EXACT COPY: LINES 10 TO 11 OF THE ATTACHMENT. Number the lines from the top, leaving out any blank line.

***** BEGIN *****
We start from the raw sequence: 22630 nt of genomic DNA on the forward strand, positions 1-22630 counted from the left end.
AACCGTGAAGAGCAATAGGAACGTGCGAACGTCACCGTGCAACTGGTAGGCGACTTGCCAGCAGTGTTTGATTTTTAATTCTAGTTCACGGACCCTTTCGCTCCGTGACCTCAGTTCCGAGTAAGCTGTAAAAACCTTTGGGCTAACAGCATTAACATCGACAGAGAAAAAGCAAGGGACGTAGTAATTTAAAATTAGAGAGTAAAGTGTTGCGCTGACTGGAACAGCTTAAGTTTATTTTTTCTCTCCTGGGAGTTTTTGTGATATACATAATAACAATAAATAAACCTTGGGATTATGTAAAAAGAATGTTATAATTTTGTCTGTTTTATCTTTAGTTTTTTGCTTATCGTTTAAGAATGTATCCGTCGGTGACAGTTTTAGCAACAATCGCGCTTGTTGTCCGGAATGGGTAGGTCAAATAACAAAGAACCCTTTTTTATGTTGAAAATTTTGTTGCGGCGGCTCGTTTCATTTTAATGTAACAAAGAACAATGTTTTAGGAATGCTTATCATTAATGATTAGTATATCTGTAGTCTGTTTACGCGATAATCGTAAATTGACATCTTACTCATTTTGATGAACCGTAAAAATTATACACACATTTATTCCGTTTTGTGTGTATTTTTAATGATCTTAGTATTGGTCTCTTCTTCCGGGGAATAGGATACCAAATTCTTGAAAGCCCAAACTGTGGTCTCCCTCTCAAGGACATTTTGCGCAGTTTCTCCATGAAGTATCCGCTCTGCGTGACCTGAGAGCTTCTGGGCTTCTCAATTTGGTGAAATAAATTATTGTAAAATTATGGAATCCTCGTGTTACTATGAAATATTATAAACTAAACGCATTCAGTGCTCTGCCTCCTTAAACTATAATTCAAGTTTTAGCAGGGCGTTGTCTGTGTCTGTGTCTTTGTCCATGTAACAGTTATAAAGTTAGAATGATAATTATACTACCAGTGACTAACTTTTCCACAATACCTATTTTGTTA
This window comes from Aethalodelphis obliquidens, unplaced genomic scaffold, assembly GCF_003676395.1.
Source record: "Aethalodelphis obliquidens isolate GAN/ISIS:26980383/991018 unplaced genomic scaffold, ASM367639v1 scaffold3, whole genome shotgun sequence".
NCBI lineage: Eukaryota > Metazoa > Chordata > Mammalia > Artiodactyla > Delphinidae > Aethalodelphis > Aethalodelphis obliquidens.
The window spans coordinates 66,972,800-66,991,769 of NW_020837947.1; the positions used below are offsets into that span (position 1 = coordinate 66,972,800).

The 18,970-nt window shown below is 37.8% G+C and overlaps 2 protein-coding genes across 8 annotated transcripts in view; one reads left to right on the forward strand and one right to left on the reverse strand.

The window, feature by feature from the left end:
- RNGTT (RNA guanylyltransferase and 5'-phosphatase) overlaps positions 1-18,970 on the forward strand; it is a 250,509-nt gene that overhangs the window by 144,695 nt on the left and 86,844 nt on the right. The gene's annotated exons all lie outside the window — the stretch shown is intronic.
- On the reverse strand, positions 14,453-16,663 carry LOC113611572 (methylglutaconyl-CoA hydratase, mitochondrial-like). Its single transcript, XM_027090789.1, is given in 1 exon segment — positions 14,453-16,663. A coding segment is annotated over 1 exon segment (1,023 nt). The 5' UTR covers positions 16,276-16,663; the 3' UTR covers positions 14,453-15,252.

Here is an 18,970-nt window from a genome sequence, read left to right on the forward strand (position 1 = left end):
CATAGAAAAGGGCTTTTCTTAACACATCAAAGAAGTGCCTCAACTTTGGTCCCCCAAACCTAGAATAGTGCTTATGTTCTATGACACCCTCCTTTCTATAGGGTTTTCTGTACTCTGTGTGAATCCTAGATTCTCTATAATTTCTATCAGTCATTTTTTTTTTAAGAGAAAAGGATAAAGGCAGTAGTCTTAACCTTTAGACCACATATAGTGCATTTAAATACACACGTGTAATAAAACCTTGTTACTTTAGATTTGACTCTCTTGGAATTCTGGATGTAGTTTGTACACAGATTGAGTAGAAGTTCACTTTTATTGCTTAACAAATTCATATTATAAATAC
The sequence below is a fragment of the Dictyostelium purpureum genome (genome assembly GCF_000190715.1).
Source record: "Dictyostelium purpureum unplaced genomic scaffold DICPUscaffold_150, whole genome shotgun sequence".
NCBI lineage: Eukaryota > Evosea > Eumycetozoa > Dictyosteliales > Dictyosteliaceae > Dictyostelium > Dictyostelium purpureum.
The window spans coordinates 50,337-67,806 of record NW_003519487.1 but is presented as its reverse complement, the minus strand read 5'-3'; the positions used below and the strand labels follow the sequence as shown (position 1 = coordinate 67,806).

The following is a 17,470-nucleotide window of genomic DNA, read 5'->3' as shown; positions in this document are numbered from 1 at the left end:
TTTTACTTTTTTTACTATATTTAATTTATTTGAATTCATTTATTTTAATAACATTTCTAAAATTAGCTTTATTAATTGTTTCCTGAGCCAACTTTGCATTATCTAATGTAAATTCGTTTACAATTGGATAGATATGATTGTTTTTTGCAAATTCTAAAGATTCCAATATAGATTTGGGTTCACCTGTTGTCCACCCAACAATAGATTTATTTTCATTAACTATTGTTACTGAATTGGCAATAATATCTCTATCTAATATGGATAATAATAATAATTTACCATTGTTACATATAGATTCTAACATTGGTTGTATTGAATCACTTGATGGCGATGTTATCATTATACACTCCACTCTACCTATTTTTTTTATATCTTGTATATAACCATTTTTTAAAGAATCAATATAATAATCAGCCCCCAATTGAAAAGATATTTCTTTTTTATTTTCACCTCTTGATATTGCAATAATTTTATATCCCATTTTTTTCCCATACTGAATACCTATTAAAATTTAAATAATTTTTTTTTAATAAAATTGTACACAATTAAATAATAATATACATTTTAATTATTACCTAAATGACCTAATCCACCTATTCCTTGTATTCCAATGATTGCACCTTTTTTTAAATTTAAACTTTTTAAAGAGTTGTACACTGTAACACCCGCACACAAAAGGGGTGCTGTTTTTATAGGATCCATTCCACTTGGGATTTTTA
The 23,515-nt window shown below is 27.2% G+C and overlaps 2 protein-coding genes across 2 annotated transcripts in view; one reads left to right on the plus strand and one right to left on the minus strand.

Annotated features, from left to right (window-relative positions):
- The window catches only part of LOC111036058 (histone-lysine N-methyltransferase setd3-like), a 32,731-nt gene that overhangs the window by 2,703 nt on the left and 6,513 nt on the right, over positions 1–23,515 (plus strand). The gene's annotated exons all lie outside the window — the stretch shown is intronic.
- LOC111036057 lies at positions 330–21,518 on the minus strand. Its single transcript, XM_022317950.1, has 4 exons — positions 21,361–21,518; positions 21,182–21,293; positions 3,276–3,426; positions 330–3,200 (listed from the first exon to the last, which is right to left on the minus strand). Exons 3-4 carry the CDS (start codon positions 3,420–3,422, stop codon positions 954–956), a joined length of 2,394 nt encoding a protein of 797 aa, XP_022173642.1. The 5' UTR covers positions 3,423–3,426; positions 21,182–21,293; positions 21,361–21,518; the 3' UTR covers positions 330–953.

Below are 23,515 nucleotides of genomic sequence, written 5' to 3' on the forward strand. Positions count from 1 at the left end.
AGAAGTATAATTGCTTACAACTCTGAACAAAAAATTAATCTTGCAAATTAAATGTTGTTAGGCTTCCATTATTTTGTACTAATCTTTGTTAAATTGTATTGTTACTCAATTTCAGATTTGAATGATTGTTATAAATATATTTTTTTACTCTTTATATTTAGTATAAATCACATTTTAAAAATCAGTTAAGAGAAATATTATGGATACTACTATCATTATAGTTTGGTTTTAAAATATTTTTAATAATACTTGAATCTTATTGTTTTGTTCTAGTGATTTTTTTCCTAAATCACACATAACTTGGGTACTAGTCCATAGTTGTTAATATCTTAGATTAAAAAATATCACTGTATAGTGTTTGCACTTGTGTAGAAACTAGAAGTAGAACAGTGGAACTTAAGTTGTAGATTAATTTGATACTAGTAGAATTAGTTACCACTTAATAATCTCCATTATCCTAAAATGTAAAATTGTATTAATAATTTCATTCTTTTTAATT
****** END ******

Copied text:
- On the reverse strand, positions 14,453-16,663 carry LOC113611572 (methylglutaconyl-CoA hydratase, mitochondrial-like). Its single transcript, XM_027090789.1, is given in 1 exon segment — positions 14,453-16,663. A coding segment is annotated over 1 exon segment (1,023 nt). The 5' UTR covers positions 16,276-16,663; the 3' UTR covers positions 14,453-15,252.

Here is an 18,970-nt window from a genome sequence, read left to right on the forward strand (position 1 = left end):